Governor Ben Ayade of Cross River State finally toed the path of honour on 8th February when he made a detour and swore in Justice Akon Ikpeme as the substantive Chief Judge of the state 10 months after she was rejected by the House of Assembly.
We commend Ayade, who ensured that things were done properly by ensuring that the rules and the constitutional provisions guiding succession process in the judiciary were strictly, at last, adhered to. But without mixing words, the governor goofed barely a year ago following his infamous decision to place a junior judge ahead of Justice Ikpeme when he sworn in Justice Maurice Eneji in acting capacity as Chief Judge of Cross River State with a view to taking over from Justice Ikpeme whose acting capacity tenure terminated on 2nd March, 2020.
The governor ignored recommendations by the National Judicial Council (NJC), mandating him to swear in Justice Ikpeme as the substantive Chief Judge of the state ahead of his preferred candidate and indigene of Cross River State, Justice Eneji. For about two years, Ayade brushed aside the NJC’s recommendations for Justice Ikpeme and held on to his preferred candidate against rules and regulations simply because Justice Ikpeme is from the neighbouring Akwa Ibom State. Justice Ikpeme was the most senior judge as at the time the governor was pushing for Justice Eneji. Justice Ikpeme’s offence was that she is from Akwa Ibom State and not from Cross River where she had lived all her life including serving the state in judicial capacity. Even Justice Ikpeme’s husband is from Cross River State.
This singular act by the governor in making Justice Eneji the Chief Judge in acting capacity, however, brought him in collision course with the sacred judicial institution where succession process is anchored on seniority and the Nigerian Bar Association (NBA) which insisted that due process must be followed in Justice Ikpeme’s appointment as recommended by the NJC in accordance with Section 271 of the Constitution.
Section 271 (1) of the 1999 Constitution (as amended) provides that “the appointment of a person to the office of the Chief Judge of a State shall be made by the Governor of the State on the recommendation of the National Judicial Council subject to confirmation of the appointment by the House of Assembly of the state.” This, however, made the appointment of the Chief Judge as the responsibility of the governor after the state’s Judicial Service Commission, which will interview and recommend candidates to the governor had completed its assignment. Justice Ikpeme started her career in Calabar where she later got married to an indigene of Cross River State.
Justice Ikpeme continued to discharge her duties as a judge in Cross River State even when she, alongside other members of staff of the judiciary were given an option to move to the new Akwa Ibom State when the state was created on 27th September, 1987.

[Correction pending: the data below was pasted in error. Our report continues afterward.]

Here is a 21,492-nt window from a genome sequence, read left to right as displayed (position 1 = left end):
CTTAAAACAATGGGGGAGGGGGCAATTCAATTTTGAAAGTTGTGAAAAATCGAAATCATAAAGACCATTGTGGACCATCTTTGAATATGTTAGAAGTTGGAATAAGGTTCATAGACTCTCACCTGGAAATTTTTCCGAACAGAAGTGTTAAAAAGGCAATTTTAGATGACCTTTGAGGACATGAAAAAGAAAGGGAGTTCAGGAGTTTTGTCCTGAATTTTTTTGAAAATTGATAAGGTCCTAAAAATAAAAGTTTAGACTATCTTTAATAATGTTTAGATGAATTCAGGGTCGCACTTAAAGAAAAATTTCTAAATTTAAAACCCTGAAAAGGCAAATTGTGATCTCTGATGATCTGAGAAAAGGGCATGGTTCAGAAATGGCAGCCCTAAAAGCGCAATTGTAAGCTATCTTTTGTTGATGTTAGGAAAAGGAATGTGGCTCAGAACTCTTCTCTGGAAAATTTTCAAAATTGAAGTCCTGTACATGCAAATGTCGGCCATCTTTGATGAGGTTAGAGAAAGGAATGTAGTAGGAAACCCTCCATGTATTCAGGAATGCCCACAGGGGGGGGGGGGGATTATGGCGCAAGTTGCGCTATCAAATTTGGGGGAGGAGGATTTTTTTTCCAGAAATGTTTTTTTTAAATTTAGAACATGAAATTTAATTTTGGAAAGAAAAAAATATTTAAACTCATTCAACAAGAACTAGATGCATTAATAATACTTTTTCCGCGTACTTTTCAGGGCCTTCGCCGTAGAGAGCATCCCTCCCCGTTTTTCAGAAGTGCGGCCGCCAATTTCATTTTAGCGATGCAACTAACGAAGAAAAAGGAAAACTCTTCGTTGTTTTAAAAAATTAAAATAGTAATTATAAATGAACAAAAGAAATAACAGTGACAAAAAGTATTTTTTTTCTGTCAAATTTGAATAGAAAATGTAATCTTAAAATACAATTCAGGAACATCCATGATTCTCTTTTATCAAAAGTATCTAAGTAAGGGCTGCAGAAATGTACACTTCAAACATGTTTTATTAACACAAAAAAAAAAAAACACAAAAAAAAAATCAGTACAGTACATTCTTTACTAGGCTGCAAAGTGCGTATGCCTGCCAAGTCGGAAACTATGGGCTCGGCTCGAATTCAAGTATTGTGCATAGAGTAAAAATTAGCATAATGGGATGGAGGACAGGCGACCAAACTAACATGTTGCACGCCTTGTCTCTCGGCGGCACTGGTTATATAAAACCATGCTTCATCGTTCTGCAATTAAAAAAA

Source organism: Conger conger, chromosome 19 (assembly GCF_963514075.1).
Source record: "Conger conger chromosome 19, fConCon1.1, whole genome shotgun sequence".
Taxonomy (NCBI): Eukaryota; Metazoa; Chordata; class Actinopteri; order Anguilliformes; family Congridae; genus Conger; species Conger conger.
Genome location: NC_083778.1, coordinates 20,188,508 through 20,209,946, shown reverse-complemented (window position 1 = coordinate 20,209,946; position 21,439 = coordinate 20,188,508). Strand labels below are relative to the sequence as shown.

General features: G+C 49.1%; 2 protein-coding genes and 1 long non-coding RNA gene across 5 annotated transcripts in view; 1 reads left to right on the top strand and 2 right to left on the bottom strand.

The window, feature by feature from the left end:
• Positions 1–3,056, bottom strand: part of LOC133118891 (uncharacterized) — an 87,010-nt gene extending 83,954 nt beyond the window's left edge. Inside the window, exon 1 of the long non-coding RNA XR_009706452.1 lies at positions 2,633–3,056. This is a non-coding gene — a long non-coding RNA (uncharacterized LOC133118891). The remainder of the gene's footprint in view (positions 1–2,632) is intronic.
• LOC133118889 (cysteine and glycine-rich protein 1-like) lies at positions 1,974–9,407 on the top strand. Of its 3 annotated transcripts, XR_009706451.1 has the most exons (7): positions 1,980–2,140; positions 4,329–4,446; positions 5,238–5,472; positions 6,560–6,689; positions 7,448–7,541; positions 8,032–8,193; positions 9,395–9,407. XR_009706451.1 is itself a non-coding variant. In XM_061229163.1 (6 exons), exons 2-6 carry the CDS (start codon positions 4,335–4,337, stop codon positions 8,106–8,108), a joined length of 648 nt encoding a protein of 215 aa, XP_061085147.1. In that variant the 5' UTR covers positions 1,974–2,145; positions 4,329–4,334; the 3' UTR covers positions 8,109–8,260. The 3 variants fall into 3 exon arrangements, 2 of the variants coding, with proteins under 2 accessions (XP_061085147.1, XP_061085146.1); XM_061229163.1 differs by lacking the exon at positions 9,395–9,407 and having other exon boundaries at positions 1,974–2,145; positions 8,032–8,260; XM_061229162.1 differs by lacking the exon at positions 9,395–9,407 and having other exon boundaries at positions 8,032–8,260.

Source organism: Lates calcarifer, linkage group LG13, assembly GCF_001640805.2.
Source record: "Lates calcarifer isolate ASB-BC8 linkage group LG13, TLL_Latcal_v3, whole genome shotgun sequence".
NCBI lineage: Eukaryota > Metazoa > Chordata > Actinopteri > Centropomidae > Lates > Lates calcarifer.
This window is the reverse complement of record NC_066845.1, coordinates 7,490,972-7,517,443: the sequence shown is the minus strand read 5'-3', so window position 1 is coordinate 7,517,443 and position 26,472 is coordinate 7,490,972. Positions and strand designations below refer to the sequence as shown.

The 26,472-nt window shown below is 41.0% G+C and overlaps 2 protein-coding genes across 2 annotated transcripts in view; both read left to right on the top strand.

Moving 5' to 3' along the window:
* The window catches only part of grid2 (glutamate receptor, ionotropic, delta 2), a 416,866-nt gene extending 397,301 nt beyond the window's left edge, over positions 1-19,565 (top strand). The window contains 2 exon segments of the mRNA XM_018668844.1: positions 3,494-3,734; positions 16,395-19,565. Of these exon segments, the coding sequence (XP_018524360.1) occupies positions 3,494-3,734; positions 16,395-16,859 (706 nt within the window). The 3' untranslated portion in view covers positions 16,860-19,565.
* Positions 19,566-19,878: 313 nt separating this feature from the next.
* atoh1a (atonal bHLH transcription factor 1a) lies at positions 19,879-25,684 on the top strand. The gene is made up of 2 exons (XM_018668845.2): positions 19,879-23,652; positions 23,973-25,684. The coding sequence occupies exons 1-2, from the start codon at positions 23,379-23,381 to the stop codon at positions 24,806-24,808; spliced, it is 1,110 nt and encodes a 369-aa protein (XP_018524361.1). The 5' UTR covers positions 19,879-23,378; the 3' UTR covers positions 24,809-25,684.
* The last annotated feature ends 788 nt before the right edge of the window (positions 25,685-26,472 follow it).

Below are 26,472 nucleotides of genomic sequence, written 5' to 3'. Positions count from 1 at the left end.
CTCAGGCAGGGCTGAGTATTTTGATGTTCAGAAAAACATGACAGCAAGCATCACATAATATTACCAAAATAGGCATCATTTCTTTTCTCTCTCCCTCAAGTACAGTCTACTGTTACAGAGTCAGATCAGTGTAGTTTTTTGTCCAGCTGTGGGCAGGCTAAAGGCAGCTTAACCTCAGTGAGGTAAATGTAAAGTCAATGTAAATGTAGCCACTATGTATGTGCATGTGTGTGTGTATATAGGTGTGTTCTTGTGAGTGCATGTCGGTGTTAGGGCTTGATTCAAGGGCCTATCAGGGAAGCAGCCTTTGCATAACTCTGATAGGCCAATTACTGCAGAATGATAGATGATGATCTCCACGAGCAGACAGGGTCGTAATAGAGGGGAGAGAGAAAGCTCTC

She continued to discharge her duties as a judge in Cross River State; handled several cases and delivered judgements without any blemish on her judicial career until she rose to become the most senior judge in the state. Regrettably, Governor Ayade erected indigenization obstacles on her way when he inaugurated the State Judicial Service Commission with the manipulation of the House of Assembly contrary to the National Judicial Council’s recommendations which had hitherto cleared Justice Ikpeme for the exalted office of the Chief Judge.
This led to Cross River State’s House of Assembly to reject Ikpeme’s candidature solely on ethnic ground which nonetheless became the first time ever in history that the most senior judge would be denied appointment as the substantive Chief Judge. Above all, we commend Ayade for at last allowing wise counsel to prevail while upholding his oath of office to respect, observe, defend and enforce the 1999 Constitution (as amended) without ill-will, fear or affection.
This is the way it should be especially when it is obvious that nothing should be personal in the appointment of the Chief Judge of a state being a tenured office that is purely statutory in nature because a miscarried justice and a dangerous precedent would have been set even as the court also would become the major casualty should Ayade insist in defiance of the 1999 Constitution to retain his preferred candidate in office as Chief Judge instead of the most senior judge, Justice Ikpeme. We must also not leave out the Cross River’s House of Assembly which played vital role to right the wrong in the swearing-in of Justice Ikpeme as the substantive Chief Judge.
The House deserves commendation for acting in a mature fashion to reverse itself and confirmed Justice Ikpeme as the substantive Chief Judge of Cross River State. The House of Assembly’s making detour to confirm Justice Ikpeme as the substantive Chief Judge has also shown its readiness at all times to defend the 1999 Constitution (as amended), preserve our noble institutions and allow the rule of law to prevail over the rule of man.